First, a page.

Goal 13: Take urgent action to combat climate change and its impacts

  • Target 13.3: Improve education, awareness-raising, and human and institutional capacity on climate change mitigation, adaptation, impact reduction, and early warning

Goal 15: Sustainably manage forests, combat desertification, halt and reverse land degradation, halt biodiversity loss

  • Target 15.2: By 2020, promote the implementation of sustainable management of all types of forests, halt deforestation, restore degraded forests, and substantially increase afforestation and reforestation globally
  • Target 15.a: Mobilize and significantly increase financial resources from all sources to conserve and sustainably use biodiversity and ecosystems
  • Target 15.b: Mobilize significant resources from all sources and at all levels to finance sustainable forest management and provide adequate incentives to developing countries to advance such management, including for conservation and reforestation

By Manuel Ballatore, MUSE-Museo delle Scienze, Trento, Italy

Since its opening in 2013, MUSE has been involved in many actions to promote sustainability topics intertwining science, society, nature, and art. Even the structure, designed by the famous architect Renzo Piano, pays attention to the environment, achieving LEED Gold certification. In the galleries, specific sections have been developed to spread awareness on environmental issues.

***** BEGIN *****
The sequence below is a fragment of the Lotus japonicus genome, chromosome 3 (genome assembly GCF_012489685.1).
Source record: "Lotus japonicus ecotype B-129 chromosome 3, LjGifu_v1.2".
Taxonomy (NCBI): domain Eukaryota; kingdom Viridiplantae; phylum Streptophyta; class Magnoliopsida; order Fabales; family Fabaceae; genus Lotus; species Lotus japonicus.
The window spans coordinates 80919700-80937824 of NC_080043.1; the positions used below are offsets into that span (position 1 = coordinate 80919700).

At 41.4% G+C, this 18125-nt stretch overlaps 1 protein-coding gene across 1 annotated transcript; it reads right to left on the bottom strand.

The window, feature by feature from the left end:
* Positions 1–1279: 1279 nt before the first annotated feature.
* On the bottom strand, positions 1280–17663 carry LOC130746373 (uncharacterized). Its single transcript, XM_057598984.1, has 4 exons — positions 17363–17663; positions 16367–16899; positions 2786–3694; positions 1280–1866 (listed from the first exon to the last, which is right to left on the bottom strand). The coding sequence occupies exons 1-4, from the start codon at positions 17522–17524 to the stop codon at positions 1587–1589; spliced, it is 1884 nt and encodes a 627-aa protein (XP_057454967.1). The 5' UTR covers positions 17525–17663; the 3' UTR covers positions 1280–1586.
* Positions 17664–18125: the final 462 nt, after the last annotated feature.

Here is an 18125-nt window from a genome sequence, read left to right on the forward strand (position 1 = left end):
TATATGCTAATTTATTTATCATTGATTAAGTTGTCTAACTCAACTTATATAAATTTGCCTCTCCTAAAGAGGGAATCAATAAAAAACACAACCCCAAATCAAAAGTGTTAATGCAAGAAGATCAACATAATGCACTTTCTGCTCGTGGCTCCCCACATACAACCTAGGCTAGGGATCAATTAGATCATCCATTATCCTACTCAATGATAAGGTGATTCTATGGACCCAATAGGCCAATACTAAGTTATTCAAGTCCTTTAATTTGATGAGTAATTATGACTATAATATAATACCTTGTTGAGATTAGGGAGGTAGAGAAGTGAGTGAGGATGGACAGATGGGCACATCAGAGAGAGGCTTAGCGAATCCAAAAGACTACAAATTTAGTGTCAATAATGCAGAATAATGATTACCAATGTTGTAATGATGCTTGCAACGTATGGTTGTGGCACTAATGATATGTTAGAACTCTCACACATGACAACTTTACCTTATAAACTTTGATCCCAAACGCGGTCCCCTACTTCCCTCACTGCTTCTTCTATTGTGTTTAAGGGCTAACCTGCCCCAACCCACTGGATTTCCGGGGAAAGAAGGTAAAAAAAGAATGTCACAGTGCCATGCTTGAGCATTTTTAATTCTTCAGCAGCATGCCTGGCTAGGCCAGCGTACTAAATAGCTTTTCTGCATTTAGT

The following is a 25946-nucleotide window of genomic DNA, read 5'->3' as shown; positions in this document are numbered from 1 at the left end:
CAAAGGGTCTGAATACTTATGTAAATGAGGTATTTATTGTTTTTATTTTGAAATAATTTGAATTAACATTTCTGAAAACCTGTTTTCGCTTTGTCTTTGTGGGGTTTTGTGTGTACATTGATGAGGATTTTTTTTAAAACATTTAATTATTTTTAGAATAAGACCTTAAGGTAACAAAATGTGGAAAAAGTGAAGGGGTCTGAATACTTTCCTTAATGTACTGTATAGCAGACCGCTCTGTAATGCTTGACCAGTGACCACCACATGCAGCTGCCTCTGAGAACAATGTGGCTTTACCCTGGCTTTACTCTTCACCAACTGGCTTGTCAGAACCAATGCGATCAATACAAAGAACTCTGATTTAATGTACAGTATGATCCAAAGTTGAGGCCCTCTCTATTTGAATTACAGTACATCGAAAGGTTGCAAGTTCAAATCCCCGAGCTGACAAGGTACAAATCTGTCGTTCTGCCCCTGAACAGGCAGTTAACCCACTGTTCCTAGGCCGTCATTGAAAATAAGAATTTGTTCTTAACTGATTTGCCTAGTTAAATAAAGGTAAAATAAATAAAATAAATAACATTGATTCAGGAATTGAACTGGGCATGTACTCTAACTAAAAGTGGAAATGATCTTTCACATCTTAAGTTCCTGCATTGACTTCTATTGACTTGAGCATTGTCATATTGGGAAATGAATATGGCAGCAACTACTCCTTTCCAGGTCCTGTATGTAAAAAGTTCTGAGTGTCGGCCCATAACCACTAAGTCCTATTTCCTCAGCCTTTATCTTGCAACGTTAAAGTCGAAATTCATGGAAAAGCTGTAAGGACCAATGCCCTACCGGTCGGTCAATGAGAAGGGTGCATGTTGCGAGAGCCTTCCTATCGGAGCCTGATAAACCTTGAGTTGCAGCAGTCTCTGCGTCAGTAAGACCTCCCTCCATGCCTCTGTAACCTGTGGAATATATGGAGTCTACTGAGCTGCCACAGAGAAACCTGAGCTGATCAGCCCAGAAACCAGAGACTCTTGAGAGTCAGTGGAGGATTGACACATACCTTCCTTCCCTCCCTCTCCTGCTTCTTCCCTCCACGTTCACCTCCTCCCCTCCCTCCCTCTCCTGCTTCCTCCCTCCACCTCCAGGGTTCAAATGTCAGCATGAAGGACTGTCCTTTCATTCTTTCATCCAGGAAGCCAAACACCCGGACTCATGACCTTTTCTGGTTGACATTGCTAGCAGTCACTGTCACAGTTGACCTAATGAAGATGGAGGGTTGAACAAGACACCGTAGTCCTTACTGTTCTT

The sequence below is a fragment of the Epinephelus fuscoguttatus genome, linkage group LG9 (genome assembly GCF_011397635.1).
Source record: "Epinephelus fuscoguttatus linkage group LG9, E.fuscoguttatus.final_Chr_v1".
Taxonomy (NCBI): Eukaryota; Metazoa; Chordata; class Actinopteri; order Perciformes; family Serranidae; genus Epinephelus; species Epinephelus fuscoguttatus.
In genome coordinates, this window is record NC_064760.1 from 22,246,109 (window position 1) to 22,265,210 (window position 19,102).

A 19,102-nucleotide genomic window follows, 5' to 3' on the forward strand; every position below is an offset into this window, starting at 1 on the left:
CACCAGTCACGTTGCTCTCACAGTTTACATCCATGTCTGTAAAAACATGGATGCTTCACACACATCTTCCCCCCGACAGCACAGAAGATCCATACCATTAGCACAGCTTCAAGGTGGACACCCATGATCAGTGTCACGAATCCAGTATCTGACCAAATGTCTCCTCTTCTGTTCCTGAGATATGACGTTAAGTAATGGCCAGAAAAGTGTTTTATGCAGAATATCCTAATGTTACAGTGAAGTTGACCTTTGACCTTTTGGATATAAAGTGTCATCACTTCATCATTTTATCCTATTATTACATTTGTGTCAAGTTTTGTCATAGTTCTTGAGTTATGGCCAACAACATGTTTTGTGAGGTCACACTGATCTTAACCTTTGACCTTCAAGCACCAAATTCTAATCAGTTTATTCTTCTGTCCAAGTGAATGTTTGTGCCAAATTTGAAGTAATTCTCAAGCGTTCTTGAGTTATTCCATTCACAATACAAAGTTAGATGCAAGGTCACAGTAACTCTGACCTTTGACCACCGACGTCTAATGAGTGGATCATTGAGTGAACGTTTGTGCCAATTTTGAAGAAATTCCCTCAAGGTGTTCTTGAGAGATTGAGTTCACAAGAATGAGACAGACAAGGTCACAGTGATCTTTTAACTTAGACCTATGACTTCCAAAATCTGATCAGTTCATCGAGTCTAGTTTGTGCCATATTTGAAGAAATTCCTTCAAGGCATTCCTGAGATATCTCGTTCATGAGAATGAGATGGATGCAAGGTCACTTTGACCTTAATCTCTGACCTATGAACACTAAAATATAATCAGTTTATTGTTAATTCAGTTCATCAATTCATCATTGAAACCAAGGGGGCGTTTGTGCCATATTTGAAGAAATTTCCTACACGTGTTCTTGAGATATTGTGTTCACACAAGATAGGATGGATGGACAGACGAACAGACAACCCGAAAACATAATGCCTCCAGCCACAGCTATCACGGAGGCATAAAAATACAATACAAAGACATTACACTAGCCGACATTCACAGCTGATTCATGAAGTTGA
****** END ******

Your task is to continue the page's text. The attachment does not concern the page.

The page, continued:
One of the most effective examples is the Science on a Sphere exhibit. This big sphere, developed by NOAA (U.S. National Oceanic and Atmospheric Administration), displays the data of complex environmental systems in an intuitive and attractive way. We perform science show activities beside this sphere. Sometimes these activities become a real piece of theatre, engaging the visitor on a journey in search of a paradigm that accounts for the culture of limits and complexity in a friendly and unusual manner not usually found in a “museum.”

MUSE has also started a citizen science project. The “Black Carbon Project” was created to raise community awareness about environmental issues by using a participatory process for the direct measurement of this air pollutant. The museum has launched a campaign to measure this pollutant, allowing the people themselves to assess its concentration and share the results. Anyone who participates can discover what it means to be a citizen scientist.

Additionally, MUSE developed a permanent research center in the Udzungwa Mountains National Park, Tanzania, to preserve, educate, and conduct research on biodiversity.

The Udzungwa Mountains are one of the most important biodiversity hotspots in Africa and one of the richest in the world. The international importance of the area and the need to monitor biodiversity have motivated our museum to found the Centre for Ecological Monitoring as a support structure to the National Park, for the development of biodiversity monitoring programs and environmental education for primary schools.

Since 2009, MUSE has operated the first site in Africa for a pantropical network of research stations to monitor biodiversity in a standardized way (Tropical Ecology, Assessment and Monitoring). An environmental education program for schools in the area was also launched in 2008.